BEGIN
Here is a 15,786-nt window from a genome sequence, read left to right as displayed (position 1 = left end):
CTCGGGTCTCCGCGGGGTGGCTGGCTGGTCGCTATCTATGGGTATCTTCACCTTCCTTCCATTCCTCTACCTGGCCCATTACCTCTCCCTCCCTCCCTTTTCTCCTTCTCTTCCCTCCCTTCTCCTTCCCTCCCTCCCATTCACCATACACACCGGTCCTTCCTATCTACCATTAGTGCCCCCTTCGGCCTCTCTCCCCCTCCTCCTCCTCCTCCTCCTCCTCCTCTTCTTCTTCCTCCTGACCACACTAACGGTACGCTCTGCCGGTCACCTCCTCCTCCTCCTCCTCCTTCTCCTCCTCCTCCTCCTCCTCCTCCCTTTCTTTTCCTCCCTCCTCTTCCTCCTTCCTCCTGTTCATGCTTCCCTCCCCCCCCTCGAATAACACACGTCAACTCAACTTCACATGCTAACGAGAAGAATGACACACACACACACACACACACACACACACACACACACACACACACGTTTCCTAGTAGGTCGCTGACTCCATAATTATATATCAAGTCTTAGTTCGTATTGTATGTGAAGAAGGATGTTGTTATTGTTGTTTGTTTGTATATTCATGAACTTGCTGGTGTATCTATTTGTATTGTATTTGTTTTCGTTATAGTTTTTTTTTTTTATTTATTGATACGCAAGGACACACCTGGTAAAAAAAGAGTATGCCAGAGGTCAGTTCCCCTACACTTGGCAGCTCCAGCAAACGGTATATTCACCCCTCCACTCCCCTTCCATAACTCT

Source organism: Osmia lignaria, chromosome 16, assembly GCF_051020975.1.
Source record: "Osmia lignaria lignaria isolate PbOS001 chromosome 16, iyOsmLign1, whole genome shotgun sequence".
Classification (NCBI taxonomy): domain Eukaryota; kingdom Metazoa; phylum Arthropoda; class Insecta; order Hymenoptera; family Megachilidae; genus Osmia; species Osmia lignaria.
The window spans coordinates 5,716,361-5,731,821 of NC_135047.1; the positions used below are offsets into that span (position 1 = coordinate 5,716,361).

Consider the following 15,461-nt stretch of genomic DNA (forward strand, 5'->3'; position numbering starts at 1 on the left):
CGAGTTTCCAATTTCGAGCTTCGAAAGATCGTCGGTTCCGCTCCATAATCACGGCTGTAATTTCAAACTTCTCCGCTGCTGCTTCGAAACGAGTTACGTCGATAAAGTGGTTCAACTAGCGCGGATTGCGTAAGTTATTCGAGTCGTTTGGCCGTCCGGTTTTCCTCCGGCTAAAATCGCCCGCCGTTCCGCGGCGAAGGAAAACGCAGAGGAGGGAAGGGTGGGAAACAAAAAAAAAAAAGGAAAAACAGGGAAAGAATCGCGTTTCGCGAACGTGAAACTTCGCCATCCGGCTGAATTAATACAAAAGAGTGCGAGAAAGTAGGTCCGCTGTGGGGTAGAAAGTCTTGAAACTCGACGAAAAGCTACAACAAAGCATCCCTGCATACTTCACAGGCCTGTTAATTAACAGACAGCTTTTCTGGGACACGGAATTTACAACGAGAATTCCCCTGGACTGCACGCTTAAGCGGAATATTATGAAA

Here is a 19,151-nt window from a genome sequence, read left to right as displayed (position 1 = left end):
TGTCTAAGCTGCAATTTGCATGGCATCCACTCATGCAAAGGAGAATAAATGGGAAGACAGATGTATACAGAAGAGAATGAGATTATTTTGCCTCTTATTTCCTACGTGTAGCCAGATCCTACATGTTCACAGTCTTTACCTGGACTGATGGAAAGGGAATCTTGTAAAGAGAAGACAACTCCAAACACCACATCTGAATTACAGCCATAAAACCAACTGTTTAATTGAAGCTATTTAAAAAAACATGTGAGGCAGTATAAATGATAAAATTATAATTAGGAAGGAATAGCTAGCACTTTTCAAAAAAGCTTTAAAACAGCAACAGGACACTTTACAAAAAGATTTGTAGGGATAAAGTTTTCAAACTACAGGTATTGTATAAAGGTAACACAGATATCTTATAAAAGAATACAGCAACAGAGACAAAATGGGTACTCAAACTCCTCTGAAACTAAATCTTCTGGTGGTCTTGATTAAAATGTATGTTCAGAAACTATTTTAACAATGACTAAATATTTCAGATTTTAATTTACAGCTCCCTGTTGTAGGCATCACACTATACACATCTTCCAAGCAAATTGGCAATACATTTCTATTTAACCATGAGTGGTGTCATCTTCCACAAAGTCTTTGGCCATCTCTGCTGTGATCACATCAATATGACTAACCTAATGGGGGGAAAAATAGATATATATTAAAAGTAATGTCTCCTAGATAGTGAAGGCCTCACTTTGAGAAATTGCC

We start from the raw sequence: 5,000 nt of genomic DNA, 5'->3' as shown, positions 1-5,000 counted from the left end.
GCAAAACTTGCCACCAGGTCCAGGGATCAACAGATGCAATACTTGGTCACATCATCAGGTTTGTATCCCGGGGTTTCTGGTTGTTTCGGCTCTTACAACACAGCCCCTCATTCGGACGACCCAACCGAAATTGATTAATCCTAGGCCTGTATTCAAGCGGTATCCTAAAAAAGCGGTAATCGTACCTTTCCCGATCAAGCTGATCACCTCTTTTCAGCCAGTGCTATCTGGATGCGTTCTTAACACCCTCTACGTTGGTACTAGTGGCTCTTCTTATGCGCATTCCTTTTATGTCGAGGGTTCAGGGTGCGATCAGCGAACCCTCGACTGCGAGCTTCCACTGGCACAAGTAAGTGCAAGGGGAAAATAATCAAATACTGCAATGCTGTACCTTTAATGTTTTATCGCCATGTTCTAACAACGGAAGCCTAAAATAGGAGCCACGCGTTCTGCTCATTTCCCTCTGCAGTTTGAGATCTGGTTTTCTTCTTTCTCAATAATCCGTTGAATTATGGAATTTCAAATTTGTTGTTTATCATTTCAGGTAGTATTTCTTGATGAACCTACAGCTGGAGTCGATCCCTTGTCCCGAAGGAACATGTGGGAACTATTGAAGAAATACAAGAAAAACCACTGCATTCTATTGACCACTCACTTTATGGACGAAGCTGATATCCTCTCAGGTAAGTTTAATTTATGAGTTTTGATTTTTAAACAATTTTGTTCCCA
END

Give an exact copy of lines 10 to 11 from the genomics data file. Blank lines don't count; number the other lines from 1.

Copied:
TGTCTAAGCTGCAATTTGCATGGCATCCACTCATGCAAAGGAGAATAAATGGGAAGACAGATGTATACAGAAGAGAATGAGATTATTTTGCCTCTTATTTCCTACGTGTAGCCAGATCCTACATGTTCACAGTCTTTACCTGGACTGATGGAAAGGGAATCTTGTAAAGAGAAGACAACTCCAAACACCACATCTGAATTACAGCCATAAAACCAACTGTTTAATTGAAGCTATTTAAAAAAACATGTGAGGCAGTATAAATGATAAAATTATAATTAGGAAGGAATAGCTAGCACTTTTCAAAAAAGCTTTAAAACAGCAACAGGACACTTTACAAAAAGATTTGTAGGGATAAAGTTTTCAAACTACAGGTATTGTATAAAGGTAACACAGATATCTTATAAAAGAATACAGCAACAGAGACAAAATGGGTACTCAAACTCCTCTGAAACTAAATCTTCTGGTGGTCTTGATTAAAATGTATGTTCAGAAACTATTTTAACAATGACTAAATATTTCAGATTTTAATTTACAGCTCCCTGTTGTAGGCATCACACTATACACATCTTCCAAGCAAATTGGCAATACATTTCTATTTAACCATGAGTGGTGTCATCTTCCACAAAGTCTTTGGCCATCTCTGCTGTGATCACATCAATATGACTAACCTAATGGGGGGAAAAATAGATATATATTAAAAGTAATGTCTCCTAGATAGTGAAGGCCTCACTTTGAGAAATTGCC

We start from the raw sequence: 5,000 nt of genomic DNA, 5'->3' as shown, positions 1-5,000 counted from the left end.